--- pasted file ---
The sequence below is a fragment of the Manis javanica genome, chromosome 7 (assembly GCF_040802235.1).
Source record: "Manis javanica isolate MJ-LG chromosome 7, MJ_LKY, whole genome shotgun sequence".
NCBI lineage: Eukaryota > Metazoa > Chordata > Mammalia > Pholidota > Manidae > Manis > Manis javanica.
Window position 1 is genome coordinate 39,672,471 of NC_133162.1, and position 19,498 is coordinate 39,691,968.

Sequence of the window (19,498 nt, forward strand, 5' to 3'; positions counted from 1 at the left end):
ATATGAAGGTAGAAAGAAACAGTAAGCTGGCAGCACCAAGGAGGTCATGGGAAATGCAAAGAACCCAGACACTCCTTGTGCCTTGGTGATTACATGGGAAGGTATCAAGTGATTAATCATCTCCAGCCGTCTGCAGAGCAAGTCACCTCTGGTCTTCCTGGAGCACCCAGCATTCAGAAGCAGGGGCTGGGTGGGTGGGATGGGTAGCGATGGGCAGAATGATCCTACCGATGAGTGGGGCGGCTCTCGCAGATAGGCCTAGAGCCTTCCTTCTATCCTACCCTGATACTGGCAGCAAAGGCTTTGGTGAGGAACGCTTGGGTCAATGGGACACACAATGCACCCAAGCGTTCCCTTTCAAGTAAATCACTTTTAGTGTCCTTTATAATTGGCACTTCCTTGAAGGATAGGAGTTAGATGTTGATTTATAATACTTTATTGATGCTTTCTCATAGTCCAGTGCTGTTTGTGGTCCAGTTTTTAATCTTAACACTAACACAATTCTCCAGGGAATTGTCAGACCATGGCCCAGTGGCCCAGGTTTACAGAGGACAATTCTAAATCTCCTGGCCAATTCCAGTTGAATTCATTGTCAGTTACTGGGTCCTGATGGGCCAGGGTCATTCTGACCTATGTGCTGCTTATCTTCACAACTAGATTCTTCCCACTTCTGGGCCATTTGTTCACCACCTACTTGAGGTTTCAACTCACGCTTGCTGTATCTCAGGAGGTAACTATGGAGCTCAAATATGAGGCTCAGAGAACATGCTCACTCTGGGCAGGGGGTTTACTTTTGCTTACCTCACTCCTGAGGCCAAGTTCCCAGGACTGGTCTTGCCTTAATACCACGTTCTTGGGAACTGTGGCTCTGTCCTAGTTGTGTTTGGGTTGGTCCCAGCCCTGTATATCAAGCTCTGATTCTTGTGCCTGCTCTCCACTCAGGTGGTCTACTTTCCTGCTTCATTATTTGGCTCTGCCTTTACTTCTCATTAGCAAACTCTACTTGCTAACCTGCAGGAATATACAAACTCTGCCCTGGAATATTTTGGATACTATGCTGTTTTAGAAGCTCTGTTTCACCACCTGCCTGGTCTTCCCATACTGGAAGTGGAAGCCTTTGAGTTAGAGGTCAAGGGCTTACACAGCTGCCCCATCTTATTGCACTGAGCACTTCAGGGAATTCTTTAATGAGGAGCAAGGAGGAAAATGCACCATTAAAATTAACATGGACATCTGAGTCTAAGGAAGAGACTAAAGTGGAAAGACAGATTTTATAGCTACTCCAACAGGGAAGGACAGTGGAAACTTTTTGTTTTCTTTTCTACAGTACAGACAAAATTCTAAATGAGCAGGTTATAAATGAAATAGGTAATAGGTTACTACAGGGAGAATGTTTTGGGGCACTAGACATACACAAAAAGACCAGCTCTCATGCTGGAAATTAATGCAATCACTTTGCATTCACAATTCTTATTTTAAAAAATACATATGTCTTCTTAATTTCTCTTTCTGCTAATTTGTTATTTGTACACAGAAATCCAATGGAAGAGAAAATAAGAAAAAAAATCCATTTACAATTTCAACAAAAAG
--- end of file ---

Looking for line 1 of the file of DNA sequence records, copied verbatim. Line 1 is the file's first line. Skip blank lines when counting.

The sequence below is a fragment of the Manis javanica genome, chromosome 7 (assembly GCF_040802235.1).